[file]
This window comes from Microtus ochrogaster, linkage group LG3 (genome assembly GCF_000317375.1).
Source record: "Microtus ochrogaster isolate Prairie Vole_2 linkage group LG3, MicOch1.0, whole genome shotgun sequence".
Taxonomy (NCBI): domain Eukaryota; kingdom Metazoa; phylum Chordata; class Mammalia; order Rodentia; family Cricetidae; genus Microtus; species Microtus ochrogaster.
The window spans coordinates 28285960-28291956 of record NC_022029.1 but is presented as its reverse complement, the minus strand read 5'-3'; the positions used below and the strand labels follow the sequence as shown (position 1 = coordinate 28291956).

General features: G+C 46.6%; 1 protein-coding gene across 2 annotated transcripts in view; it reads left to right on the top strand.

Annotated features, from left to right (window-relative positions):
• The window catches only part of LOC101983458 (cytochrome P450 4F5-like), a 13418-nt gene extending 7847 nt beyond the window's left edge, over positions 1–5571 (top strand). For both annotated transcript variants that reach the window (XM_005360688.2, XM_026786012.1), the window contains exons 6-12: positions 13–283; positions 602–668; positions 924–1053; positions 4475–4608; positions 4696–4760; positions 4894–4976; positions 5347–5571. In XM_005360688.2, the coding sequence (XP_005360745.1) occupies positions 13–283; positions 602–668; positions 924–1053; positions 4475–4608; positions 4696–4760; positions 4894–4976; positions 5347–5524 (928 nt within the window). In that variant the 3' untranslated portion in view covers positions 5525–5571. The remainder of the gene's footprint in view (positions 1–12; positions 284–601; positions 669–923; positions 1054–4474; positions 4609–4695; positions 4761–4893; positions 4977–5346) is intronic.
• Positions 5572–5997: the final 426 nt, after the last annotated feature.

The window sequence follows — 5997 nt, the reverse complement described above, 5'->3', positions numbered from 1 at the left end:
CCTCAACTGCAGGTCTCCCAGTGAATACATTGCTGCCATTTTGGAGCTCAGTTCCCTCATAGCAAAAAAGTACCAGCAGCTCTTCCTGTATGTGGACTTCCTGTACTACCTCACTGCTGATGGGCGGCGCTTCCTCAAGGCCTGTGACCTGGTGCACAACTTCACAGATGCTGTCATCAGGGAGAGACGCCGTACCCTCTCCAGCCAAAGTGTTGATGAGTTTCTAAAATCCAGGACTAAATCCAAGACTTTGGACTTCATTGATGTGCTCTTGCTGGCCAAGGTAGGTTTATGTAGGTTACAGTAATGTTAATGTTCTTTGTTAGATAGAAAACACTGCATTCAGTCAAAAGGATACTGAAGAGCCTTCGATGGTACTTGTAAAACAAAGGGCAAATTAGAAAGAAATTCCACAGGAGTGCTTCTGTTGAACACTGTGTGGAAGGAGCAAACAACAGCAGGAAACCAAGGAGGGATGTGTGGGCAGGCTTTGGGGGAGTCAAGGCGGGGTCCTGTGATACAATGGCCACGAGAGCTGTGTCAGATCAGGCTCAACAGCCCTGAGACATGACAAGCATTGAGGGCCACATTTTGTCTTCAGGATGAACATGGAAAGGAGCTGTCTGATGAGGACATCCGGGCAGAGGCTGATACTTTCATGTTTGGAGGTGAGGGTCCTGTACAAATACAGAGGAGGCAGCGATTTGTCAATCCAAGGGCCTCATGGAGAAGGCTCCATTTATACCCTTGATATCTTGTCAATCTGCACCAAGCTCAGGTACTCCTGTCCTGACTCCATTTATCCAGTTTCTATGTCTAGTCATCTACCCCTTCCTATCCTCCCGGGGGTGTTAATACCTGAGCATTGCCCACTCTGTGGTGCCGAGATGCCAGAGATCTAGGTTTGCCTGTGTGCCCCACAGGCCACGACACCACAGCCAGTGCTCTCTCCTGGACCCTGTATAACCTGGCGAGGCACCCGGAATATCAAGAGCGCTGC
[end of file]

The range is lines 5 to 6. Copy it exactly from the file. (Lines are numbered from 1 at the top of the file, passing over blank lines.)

General features: G+C 46.6%; 1 protein-coding gene across 2 annotated transcripts in view; it reads left to right on the top strand.

Annotated features, from left to right (window-relative positions):